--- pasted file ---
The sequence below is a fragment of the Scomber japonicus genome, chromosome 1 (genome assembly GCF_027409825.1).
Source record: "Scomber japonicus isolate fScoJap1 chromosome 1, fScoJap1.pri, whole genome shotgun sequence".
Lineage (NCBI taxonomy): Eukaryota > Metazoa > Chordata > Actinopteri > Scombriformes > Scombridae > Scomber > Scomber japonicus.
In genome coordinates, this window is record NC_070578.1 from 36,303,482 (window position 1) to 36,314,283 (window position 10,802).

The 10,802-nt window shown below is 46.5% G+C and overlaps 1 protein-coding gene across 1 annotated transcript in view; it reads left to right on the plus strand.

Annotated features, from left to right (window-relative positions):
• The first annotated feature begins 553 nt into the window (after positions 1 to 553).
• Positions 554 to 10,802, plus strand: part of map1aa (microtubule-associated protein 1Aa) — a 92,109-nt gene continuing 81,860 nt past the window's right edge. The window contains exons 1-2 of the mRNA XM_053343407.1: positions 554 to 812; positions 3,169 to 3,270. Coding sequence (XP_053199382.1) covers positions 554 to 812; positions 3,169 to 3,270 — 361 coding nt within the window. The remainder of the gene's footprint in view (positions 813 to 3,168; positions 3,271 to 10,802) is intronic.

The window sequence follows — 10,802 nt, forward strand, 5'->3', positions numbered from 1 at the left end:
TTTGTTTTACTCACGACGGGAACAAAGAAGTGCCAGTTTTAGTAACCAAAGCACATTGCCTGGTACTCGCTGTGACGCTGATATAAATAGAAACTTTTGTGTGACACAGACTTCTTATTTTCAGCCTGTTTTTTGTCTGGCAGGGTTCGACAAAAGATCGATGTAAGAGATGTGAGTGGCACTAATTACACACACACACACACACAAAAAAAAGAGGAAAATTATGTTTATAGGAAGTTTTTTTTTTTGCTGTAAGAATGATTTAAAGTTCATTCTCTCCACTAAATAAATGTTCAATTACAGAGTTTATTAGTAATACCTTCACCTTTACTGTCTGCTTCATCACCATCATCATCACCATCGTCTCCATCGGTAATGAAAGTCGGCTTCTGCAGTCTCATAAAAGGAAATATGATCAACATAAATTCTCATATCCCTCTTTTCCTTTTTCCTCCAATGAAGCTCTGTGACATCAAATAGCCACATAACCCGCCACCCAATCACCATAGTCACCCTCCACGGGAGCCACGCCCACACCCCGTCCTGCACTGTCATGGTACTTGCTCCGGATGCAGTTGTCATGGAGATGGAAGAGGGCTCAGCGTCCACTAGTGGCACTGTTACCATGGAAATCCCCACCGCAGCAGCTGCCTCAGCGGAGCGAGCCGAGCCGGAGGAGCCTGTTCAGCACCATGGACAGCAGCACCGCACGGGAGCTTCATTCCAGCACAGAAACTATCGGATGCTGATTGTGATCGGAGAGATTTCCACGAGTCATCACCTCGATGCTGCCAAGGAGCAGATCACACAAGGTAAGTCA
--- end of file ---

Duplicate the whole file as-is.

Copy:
The sequence below is a fragment of the Scomber japonicus genome, chromosome 1 (genome assembly GCF_027409825.1).
Source record: "Scomber japonicus isolate fScoJap1 chromosome 1, fScoJap1.pri, whole genome shotgun sequence".
Lineage (NCBI taxonomy): Eukaryota > Metazoa > Chordata > Actinopteri > Scombriformes > Scombridae > Scomber > Scomber japonicus.
In genome coordinates, this window is record NC_070578.1 from 36,303,482 (window position 1) to 36,314,283 (window position 10,802).

The 10,802-nt window shown below is 46.5% G+C and overlaps 1 protein-coding gene across 1 annotated transcript in view; it reads left to right on the plus strand.

Annotated features, from left to right (window-relative positions):
• The first annotated feature begins 553 nt into the window (after positions 1 to 553).
• Positions 554 to 10,802, plus strand: part of map1aa (microtubule-associated protein 1Aa) — a 92,109-nt gene continuing 81,860 nt past the window's right edge. The window contains exons 1-2 of the mRNA XM_053343407.1: positions 554 to 812; positions 3,169 to 3,270. Coding sequence (XP_053199382.1) covers positions 554 to 812; positions 3,169 to 3,270 — 361 coding nt within the window. The remainder of the gene's footprint in view (positions 813 to 3,168; positions 3,271 to 10,802) is intronic.

The window sequence follows — 10,802 nt, forward strand, 5'->3', positions numbered from 1 at the left end:
TTTGTTTTACTCACGACGGGAACAAAGAAGTGCCAGTTTTAGTAACCAAAGCACATTGCCTGGTACTCGCTGTGACGCTGATATAAATAGAAACTTTTGTGTGACACAGACTTCTTATTTTCAGCCTGTTTTTTGTCTGGCAGGGTTCGACAAAAGATCGATGTAAGAGATGTGAGTGGCACTAATTACACACACACACACACACAAAAAAAAGAGGAAAATTATGTTTATAGGAAGTTTTTTTTTTTGCTGTAAGAATGATTTAAAGTTCATTCTCTCCACTAAATAAATGTTCAATTACAGAGTTTATTAGTAATACCTTCACCTTTACTGTCTGCTTCATCACCATCATCATCACCATCGTCTCCATCGGTAATGAAAGTCGGCTTCTGCAGTCTCATAAAAGGAAATATGATCAACATAAATTCTCATATCCCTCTTTTCCTTTTTCCTCCAATGAAGCTCTGTGACATCAAATAGCCACATAACCCGCCACCCAATCACCATAGTCACCCTCCACGGGAGCCACGCCCACACCCCGTCCTGCACTGTCATGGTACTTGCTCCGGATGCAGTTGTCATGGAGATGGAAGAGGGCTCAGCGTCCACTAGTGGCACTGTTACCATGGAAATCCCCACCGCAGCAGCTGCCTCAGCGGAGCGAGCCGAGCCGGAGGAGCCTGTTCAGCACCATGGACAGCAGCACCGCACGGGAGCTTCATTCCAGCACAGAAACTATCGGATGCTGATTGTGATCGGAGAGATTTCCACGAGTCATCACCTCGATGCTGCCAAGGAGCAGATCACACAAGGTAAGTCA